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The Haunted Hotel

Chapter 12
'Do you think she is mad?' Agnes asked.
'I think she is simply wicked. False, superstitious, inveterately cruel-- but not mad. I
believe her main motive in coming here was to enjoy the luxury of frightening you.'
'She has frightened me. I am ashamed to own it--but so it is.'
Henry looked at her, hesitated for a moment, and seated himself on the sofa by her side.
'I am very anxious about you, Agnes,' he said. 'But for the fortunate chance which led me
to call here to-day--who knows what that vile woman might not have said or done, if she
had found you alone? My dear, you are leading a sadly unprotected solitary life. I don't
like to think of it; I want to see it changed--especially after what has happened to-day.
No! no! it is useless to tell me that you have your old nurse. She is too old; she is not in
your rank of life--there is no sufficient protection in the companionship of such a person
for a lady in your position. Don't mistake me, Agnes! what I say, I say in the sincerity of
my devotion to you.' He paused, and took her hand. She made a feeble effort to withdraw
it-- and yielded. 'Will the day never come,' he pleaded, 'when the privilege of protecting
you may be mine? when you will be the pride and joy of my life, as long as my life lasts?'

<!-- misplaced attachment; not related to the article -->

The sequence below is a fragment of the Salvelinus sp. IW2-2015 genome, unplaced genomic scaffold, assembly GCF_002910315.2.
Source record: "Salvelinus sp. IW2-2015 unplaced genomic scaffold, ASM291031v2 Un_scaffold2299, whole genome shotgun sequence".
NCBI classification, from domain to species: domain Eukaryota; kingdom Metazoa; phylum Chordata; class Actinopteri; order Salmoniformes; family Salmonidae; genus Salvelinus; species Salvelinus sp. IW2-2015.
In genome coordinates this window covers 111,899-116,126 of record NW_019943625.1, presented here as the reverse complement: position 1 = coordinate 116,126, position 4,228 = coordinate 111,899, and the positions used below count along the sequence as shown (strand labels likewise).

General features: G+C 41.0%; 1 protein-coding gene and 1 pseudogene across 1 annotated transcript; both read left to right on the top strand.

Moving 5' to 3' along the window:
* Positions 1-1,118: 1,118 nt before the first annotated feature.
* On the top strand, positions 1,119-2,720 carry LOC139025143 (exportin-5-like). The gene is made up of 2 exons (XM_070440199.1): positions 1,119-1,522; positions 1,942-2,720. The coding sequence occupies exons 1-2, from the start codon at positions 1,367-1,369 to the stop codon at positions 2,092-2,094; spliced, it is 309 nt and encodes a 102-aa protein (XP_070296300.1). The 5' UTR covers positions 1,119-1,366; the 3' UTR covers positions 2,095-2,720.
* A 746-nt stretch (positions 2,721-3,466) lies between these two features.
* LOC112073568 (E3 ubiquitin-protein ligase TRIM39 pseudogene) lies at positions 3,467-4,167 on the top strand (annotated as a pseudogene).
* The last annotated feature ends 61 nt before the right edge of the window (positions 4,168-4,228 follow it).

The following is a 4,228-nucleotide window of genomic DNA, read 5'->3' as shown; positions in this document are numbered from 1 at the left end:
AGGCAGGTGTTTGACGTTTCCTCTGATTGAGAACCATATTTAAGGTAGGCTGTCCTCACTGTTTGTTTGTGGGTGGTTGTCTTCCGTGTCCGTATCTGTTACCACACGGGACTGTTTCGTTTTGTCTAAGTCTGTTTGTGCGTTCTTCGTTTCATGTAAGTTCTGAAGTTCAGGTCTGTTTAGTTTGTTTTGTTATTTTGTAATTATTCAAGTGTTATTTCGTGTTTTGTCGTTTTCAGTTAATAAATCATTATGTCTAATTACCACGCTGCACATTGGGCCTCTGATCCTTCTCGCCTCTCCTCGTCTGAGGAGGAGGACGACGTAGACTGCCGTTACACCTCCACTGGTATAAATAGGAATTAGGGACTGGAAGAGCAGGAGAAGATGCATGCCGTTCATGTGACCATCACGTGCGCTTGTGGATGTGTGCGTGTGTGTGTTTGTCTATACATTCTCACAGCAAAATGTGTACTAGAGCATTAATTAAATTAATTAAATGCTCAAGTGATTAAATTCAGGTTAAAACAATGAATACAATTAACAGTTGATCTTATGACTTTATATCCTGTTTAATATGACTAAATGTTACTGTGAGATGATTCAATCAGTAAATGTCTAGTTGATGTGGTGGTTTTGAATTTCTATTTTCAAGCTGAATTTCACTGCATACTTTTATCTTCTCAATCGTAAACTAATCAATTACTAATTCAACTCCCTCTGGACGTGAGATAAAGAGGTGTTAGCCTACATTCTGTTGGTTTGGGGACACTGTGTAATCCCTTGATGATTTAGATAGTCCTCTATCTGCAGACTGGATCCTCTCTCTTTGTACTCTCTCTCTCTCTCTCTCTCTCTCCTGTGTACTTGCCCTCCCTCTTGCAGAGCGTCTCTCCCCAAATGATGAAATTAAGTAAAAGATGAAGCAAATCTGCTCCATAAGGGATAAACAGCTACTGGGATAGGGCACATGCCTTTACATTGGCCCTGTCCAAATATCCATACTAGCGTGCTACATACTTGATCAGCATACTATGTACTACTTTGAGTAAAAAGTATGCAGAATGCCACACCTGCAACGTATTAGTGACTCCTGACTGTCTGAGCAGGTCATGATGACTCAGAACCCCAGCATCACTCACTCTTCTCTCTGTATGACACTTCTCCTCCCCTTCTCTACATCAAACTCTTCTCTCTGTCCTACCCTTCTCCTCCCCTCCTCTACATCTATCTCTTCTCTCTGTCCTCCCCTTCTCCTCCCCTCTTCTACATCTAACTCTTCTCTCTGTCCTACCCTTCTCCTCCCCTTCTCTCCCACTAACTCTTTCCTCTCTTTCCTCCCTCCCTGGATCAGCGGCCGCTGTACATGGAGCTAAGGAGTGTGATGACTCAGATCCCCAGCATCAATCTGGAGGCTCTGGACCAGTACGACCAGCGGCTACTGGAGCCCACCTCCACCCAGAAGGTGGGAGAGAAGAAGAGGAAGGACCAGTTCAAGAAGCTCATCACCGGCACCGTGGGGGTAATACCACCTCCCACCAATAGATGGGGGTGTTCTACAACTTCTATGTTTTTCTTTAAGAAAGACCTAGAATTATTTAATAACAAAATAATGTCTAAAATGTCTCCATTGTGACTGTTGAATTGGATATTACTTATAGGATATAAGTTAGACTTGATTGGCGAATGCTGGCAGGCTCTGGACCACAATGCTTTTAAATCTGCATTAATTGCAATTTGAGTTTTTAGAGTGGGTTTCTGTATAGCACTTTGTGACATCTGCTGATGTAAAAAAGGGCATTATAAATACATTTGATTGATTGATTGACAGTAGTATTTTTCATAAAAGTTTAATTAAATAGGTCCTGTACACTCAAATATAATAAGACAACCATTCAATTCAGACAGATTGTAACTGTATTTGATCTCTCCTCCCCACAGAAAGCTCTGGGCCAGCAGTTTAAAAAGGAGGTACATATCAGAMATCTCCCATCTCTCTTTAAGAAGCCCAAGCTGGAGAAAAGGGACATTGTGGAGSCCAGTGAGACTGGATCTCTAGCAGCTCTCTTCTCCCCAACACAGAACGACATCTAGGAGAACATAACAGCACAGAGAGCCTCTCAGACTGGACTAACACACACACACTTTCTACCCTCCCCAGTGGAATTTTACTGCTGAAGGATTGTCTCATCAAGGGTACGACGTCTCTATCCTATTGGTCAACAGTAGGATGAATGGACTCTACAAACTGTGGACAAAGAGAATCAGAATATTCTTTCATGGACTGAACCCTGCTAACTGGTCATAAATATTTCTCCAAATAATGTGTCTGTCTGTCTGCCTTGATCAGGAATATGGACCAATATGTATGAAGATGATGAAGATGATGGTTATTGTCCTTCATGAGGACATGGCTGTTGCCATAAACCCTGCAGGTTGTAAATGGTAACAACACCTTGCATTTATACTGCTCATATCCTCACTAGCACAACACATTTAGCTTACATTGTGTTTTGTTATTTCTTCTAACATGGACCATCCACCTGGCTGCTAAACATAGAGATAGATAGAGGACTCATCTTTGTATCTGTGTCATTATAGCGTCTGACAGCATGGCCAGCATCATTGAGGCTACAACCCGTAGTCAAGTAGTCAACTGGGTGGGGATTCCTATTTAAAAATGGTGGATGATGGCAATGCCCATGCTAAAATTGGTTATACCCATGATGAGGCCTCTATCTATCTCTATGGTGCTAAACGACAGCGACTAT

He pressed her hand gently. She made no reply. The colour came and went on her face;
her eyes were turned away from him. 'Have I been so unhappy as to offend you?' he
asked.
She answered that--she said, almost in a whisper, 'No.'
'Have I distressed you?'
'You have made me think of the sad days that are gone.' She said no more; she only tried
to withdraw her hand from his for the second time. He still held it; he lifted it to his lips.
'Can I never make you think of other days than those--of the happier days to come? Or, if
you must think of the time that is passed, can you not look back to the time when I first
loved you?'
She sighed as he put the question. 'Spare me Henry,' she answered sadly. 'Say no more!'
The colour again rose in her cheeks; her hand trembled in his. She looked lovely, with her
eyes cast down and her bosom heaving gently. At that moment he would have given
everything he had in the world to take her in his arms and kiss her. Some mysterious
sympathy, passing from his hand to hers, seemed to tell her what was in his mind. She
snatched her hand away, and suddenly looked up at him. The tears were in her eyes. She
said nothing; she let her eyes speak for her. They warned him--without anger, without
unkindness-- but still they warned him to press her no further that day.
 
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